Alex keeps secrets. Secrets from when he was a boy in northern Uganda. For twelve years his mother has been too scared to ask him about them.

Alex Olango was ten when he was abducted by the Lord’s Resistance Army (LRA), the armed group that has fought against the Ugandan government since the 1980s. He was alone by a river near his home when a strange man wearing ragged army fatigues grabbed him. A gun was put to his head. His hands were bound together and he was beaten. He disappeared for two years.

Conflict between the Ugandan Government and the LRA first began in the 1980s ©YoTuT

Scars of a boy soldier

10 years after escaping from the LRA, Alex decided to share his secrets of living in the bush and being a child soldier with the notorious armed group. The title of his book published this month, Scars of a Boy Soldier, is a reference to the hundreds of lashes he received at the whim of his commanders.

Alex is one of tens of thousands of children who were abducted. ‘This is a story for Uganda,’ he says. ‘They need to know what happened. There are children out there still suffering.’

‘My mother is struggling with reading the book,’ he says. ‘Ever since I came back from the bush she has never asked me anything. I know she has questions. But she thinks it’s not right to ask.’

It is a book of tragic and horrific secrets – his abduction, terrifying initiation, and eventual escape. It’s a journey that took him from being a playful boy to a war crime victim, forced into fighting.

Now 25, Alex is studying to be a doctor at Kampala International University, Uganda. He and his girlfriend have an eight-month-old baby girl. ‘Many years have now passed,’ he says. ‘With time, it heals.’

Whilst Alex studies, an alleged former LRA commander, Dominic Ongwen, is awaiting trial at the International Criminal Court in The Hague (Netherlands).

Escape and returning home

Many children like Alex never returned. Yet, even after he escaped, coming home was difficult. ‘When I first came back I went straight back to the same primary school I had been in before. I came back there after being away for two years. The other pupils knew. Friends are scared of you. You’re a child growing up with stigma. You’re walking home and you see a group…’ He doesn’t finish his sentence.

‘The war was still going on. I was back in my home town and I thought I might be captured again. I lived in fear.’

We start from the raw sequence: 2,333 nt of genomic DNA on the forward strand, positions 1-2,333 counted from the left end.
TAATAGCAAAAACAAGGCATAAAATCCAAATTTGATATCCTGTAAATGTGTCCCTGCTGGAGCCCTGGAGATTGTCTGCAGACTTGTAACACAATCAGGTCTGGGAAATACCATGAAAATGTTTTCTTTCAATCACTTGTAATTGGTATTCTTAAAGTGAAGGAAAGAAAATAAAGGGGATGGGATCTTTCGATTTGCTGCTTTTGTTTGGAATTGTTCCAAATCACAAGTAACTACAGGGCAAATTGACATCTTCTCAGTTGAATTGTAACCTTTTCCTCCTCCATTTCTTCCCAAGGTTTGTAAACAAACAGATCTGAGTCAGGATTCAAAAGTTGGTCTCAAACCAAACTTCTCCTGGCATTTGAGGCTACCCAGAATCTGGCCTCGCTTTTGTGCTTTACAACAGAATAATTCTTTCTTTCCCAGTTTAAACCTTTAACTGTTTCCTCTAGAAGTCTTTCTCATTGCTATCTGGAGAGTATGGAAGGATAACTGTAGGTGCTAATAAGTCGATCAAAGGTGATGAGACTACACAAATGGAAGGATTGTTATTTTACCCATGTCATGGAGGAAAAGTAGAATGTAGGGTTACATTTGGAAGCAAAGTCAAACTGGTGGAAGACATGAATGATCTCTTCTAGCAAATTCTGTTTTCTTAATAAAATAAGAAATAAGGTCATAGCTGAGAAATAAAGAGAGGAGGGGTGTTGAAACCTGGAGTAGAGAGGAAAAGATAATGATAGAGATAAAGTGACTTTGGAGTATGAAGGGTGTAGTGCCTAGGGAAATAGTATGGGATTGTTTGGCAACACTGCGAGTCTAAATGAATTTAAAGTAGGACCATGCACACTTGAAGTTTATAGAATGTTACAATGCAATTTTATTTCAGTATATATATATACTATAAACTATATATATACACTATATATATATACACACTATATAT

Escape from the LRA marked the beginning of Alex’s journey back into his home community © Jake Stimpson

When he passed his primary school exams he received a scholarship for a boarding school on the other side of the country. ‘I wanted to run away from this life. I just landed there. There, no one knew what I went through.’

But he struggled with his secrets. ‘I had quite a temper at high school. I got into a lot of trouble. I even got suspended. It was the impact of what I went through.’

‘Many people don’t know what happened. What I needed was someone to listen to me. And when they did, I opened up. The first time I spoke I was sweating. I wanted to run away. But it had a healing effect too. You could say it was a turning point. Without it I would have been thrown out of school.’

The opportunity to study marked a turning point for Alex © Matt Lucht

Uncertain futures

Uganda is relatively calm now. ‘The people here are trying to know what peace is,’ Alex says.

Since being pushed out of Uganda, the LRA have roamed in South Sudan, as well as Central African Republic and Democratic Republic of Congo, where it continues to abduct children.

In The Hague Dominic Ongwen is awaiting trial. The alleged LRA commander is charged with 70 counts of crimes against humanity and war crimes, including murder, rape and enslavement. But his case has divided opinions – he was abducted as a child.

‘The government has not been fair to him,’ Alex says. ‘He is a victim, even though he has done so many things. That’s what you go through. To kill somebody every day. You have been forced to do it. He was taken at 10 years of age. All of us have sons and brothers who are 10 years old. I wish that the government would grant him amnesty, like they did for us.’

In eastern Democratic Republic of Congo, former girl soldiers – many abducted and abused by the LRA – are struggling to reintegrate back into their communities. Child Soldiers International and its partners are providing them with support, including education.

Asked about his own future, Alex says he hopes to graduate and raise his family. ‘I want to give back to my community. I want to be a doctor. And a doctor can do that.’

Scars of a Boy Soldier by Alex Olango, published by New Generation Publishing, is available to buy from Amazon and Waterstones

Alex plans to use funds raised from book sales to fund the building of a health clinic in his home town of Pader, Uganda.